This is an incredible interaction
Just as I was ready to start, Sir Sydney Barton, the British Minister, said that he was unhappy about my traveling by myself in this completely unadministered and dangerous area, and suggested that, instead, I should join a shooting trip which he was arranging. I was grateful to him for the offer, but I knew that acceptance meant turning my back forever on the realization of my boyhood dreams, and that then I should have failed even before I had started. I tried fumblingly to explain what was at stake; how I must go down there alone and get the experience which I required. He understood at once and wished me well, and added as I left the room, ‘Take care of yourself. It would be awkward if you got yourself cut up by the Danakil immediately after the coronation. It would rather spoil the effect of it all.’
The Danakil are a nomadic people akin to the Somalis. They own camels, sheep, goats, and cattle, and the richer tribes have some horses which they keep for raiding. They are nominally Muslims. Among them a man’s standing depended to a very large extent on his reputation as a warrior, which was judged by the number of men he had killed and mutilated. There was no need to kill another man in a fair fight; all that was required to establish a reputation was to collect the necessary number of severed genitals. Each kill entitled the warrior to wear some distinctive ornament, an ostrich feather or comb in his hair, an earring, bracelet, or coloured loin-cloth. It was possible to tell at a glance how many men anyone had killed. These people buried their dead in tumuli, and erected memorials, resembling small stone pens, to the most famous, placing a line of upright stones in front of each memorial, one stone to commemorate each victim. The country was full of these sinister memorials, some of them with as many as twenty stones. I found it disconcerting to be stared at by a Danakil, feeling that he was probably assessing my values as a trophy, rather as I should study a herd of oryx in order to pick out the animal with the longest horns.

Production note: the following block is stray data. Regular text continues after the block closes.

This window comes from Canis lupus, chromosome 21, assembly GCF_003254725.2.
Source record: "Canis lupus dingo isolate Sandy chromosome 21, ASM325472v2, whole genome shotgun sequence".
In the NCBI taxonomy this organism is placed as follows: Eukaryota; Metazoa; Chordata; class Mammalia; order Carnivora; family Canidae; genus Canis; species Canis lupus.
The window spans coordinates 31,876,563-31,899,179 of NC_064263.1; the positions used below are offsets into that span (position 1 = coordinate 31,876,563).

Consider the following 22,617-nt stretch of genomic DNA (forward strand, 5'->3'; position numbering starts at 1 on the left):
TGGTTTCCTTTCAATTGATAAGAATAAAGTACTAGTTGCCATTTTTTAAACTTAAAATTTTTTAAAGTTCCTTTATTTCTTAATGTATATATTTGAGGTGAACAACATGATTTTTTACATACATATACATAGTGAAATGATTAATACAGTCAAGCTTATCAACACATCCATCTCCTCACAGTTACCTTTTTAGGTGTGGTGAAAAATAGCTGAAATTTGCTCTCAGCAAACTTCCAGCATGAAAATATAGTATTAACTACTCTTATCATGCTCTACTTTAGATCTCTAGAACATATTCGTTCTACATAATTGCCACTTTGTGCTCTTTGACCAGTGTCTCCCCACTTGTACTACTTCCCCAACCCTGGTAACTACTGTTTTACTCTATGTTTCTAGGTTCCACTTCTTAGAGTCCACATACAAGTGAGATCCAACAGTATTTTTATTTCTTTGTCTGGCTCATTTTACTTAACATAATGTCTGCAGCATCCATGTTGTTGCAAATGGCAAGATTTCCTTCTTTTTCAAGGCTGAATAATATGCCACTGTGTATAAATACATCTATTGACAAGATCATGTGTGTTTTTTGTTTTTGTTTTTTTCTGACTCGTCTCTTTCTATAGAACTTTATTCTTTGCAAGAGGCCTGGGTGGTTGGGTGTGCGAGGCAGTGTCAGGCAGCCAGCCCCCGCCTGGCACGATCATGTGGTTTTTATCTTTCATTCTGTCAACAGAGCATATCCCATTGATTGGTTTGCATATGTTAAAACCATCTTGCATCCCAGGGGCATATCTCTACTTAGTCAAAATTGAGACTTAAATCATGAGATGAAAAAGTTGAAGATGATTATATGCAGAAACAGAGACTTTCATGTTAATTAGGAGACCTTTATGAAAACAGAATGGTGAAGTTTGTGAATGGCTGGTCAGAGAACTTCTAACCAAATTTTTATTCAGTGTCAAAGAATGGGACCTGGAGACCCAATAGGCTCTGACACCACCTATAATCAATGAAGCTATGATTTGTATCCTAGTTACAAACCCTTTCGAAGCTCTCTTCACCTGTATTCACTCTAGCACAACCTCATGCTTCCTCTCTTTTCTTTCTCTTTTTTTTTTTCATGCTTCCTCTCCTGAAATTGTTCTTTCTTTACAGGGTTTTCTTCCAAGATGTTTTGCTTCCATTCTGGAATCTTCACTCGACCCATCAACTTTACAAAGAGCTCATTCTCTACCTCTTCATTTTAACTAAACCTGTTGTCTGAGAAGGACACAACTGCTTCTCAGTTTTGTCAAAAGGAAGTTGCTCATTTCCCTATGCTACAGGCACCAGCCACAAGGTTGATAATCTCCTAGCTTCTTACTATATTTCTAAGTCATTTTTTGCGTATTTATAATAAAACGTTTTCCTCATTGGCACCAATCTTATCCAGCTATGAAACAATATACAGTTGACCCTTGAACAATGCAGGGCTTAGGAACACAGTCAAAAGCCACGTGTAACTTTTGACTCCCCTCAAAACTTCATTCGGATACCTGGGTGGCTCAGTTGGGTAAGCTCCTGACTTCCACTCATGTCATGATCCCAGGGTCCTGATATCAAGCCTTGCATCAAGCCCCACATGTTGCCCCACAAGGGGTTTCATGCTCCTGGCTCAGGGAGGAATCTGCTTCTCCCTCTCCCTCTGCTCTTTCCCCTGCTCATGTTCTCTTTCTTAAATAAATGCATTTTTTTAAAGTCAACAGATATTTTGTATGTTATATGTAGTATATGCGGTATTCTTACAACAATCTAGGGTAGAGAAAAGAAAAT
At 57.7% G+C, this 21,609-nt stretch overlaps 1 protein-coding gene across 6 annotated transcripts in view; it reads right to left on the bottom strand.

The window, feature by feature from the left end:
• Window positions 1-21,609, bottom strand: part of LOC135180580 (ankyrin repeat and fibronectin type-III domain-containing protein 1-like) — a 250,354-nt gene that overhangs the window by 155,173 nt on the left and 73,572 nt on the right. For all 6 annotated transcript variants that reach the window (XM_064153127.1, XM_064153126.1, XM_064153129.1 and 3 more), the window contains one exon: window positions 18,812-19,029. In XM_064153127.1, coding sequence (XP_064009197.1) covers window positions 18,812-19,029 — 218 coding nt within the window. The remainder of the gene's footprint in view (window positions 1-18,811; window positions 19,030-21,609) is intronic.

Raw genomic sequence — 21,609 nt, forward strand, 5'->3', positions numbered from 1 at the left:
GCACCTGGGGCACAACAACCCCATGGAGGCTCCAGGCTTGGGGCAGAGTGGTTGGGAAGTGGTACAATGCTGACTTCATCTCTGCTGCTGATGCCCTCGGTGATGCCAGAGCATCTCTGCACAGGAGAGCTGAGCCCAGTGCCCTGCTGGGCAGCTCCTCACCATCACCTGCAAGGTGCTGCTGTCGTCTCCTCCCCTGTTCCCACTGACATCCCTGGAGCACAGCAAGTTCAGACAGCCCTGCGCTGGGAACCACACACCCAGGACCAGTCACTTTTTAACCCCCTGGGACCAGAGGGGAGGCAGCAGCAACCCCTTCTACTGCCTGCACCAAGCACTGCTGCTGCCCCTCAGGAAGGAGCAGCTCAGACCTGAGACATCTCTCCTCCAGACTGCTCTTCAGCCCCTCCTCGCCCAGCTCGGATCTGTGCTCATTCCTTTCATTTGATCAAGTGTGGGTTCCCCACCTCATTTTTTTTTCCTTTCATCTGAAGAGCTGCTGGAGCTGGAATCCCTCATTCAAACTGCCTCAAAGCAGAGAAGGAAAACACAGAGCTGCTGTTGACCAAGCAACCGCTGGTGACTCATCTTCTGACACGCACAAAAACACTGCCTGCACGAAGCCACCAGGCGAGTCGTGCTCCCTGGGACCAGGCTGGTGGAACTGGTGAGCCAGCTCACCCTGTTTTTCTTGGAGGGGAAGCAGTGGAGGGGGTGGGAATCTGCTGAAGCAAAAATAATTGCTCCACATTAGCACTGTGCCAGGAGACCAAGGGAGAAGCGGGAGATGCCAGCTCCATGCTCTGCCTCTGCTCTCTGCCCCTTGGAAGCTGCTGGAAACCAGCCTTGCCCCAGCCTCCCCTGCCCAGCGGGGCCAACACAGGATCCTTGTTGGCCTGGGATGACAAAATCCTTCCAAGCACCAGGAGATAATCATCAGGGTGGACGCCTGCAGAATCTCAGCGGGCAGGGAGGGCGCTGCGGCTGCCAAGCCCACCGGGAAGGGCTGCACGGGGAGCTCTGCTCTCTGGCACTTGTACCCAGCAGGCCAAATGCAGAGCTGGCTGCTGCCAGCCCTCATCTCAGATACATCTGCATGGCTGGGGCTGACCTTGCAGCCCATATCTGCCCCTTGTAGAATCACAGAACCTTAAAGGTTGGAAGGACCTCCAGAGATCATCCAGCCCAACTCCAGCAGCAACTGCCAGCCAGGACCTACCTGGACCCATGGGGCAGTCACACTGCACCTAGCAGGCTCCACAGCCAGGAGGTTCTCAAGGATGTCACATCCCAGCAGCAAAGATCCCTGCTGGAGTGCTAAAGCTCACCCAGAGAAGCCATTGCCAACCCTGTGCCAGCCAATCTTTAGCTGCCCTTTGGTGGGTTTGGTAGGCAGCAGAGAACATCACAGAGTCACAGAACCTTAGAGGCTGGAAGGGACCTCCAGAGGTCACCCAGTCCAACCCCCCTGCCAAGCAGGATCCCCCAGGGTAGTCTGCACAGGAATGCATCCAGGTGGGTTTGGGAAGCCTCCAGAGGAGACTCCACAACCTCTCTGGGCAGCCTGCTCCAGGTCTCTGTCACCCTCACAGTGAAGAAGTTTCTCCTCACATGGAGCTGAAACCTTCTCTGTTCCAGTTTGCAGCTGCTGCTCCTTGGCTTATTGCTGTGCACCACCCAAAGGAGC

I'm sure anyone who has accomplished a major goal has experienced similar aimlessness and ennui
For three years I had been planning this journey, and now it was over and the future seemed empty. I dreaded a return to civilization, where life promised to be very dreary after the excitements of the last eight months. At Jibuti I played with the idea of buying de Monfried’s dhow. I had read his Adventures de Mer and Secrets de la Mer Rouge and had talked to the Danakil who had sailed with him. I was fascinated by his accounts of a free and lawless life.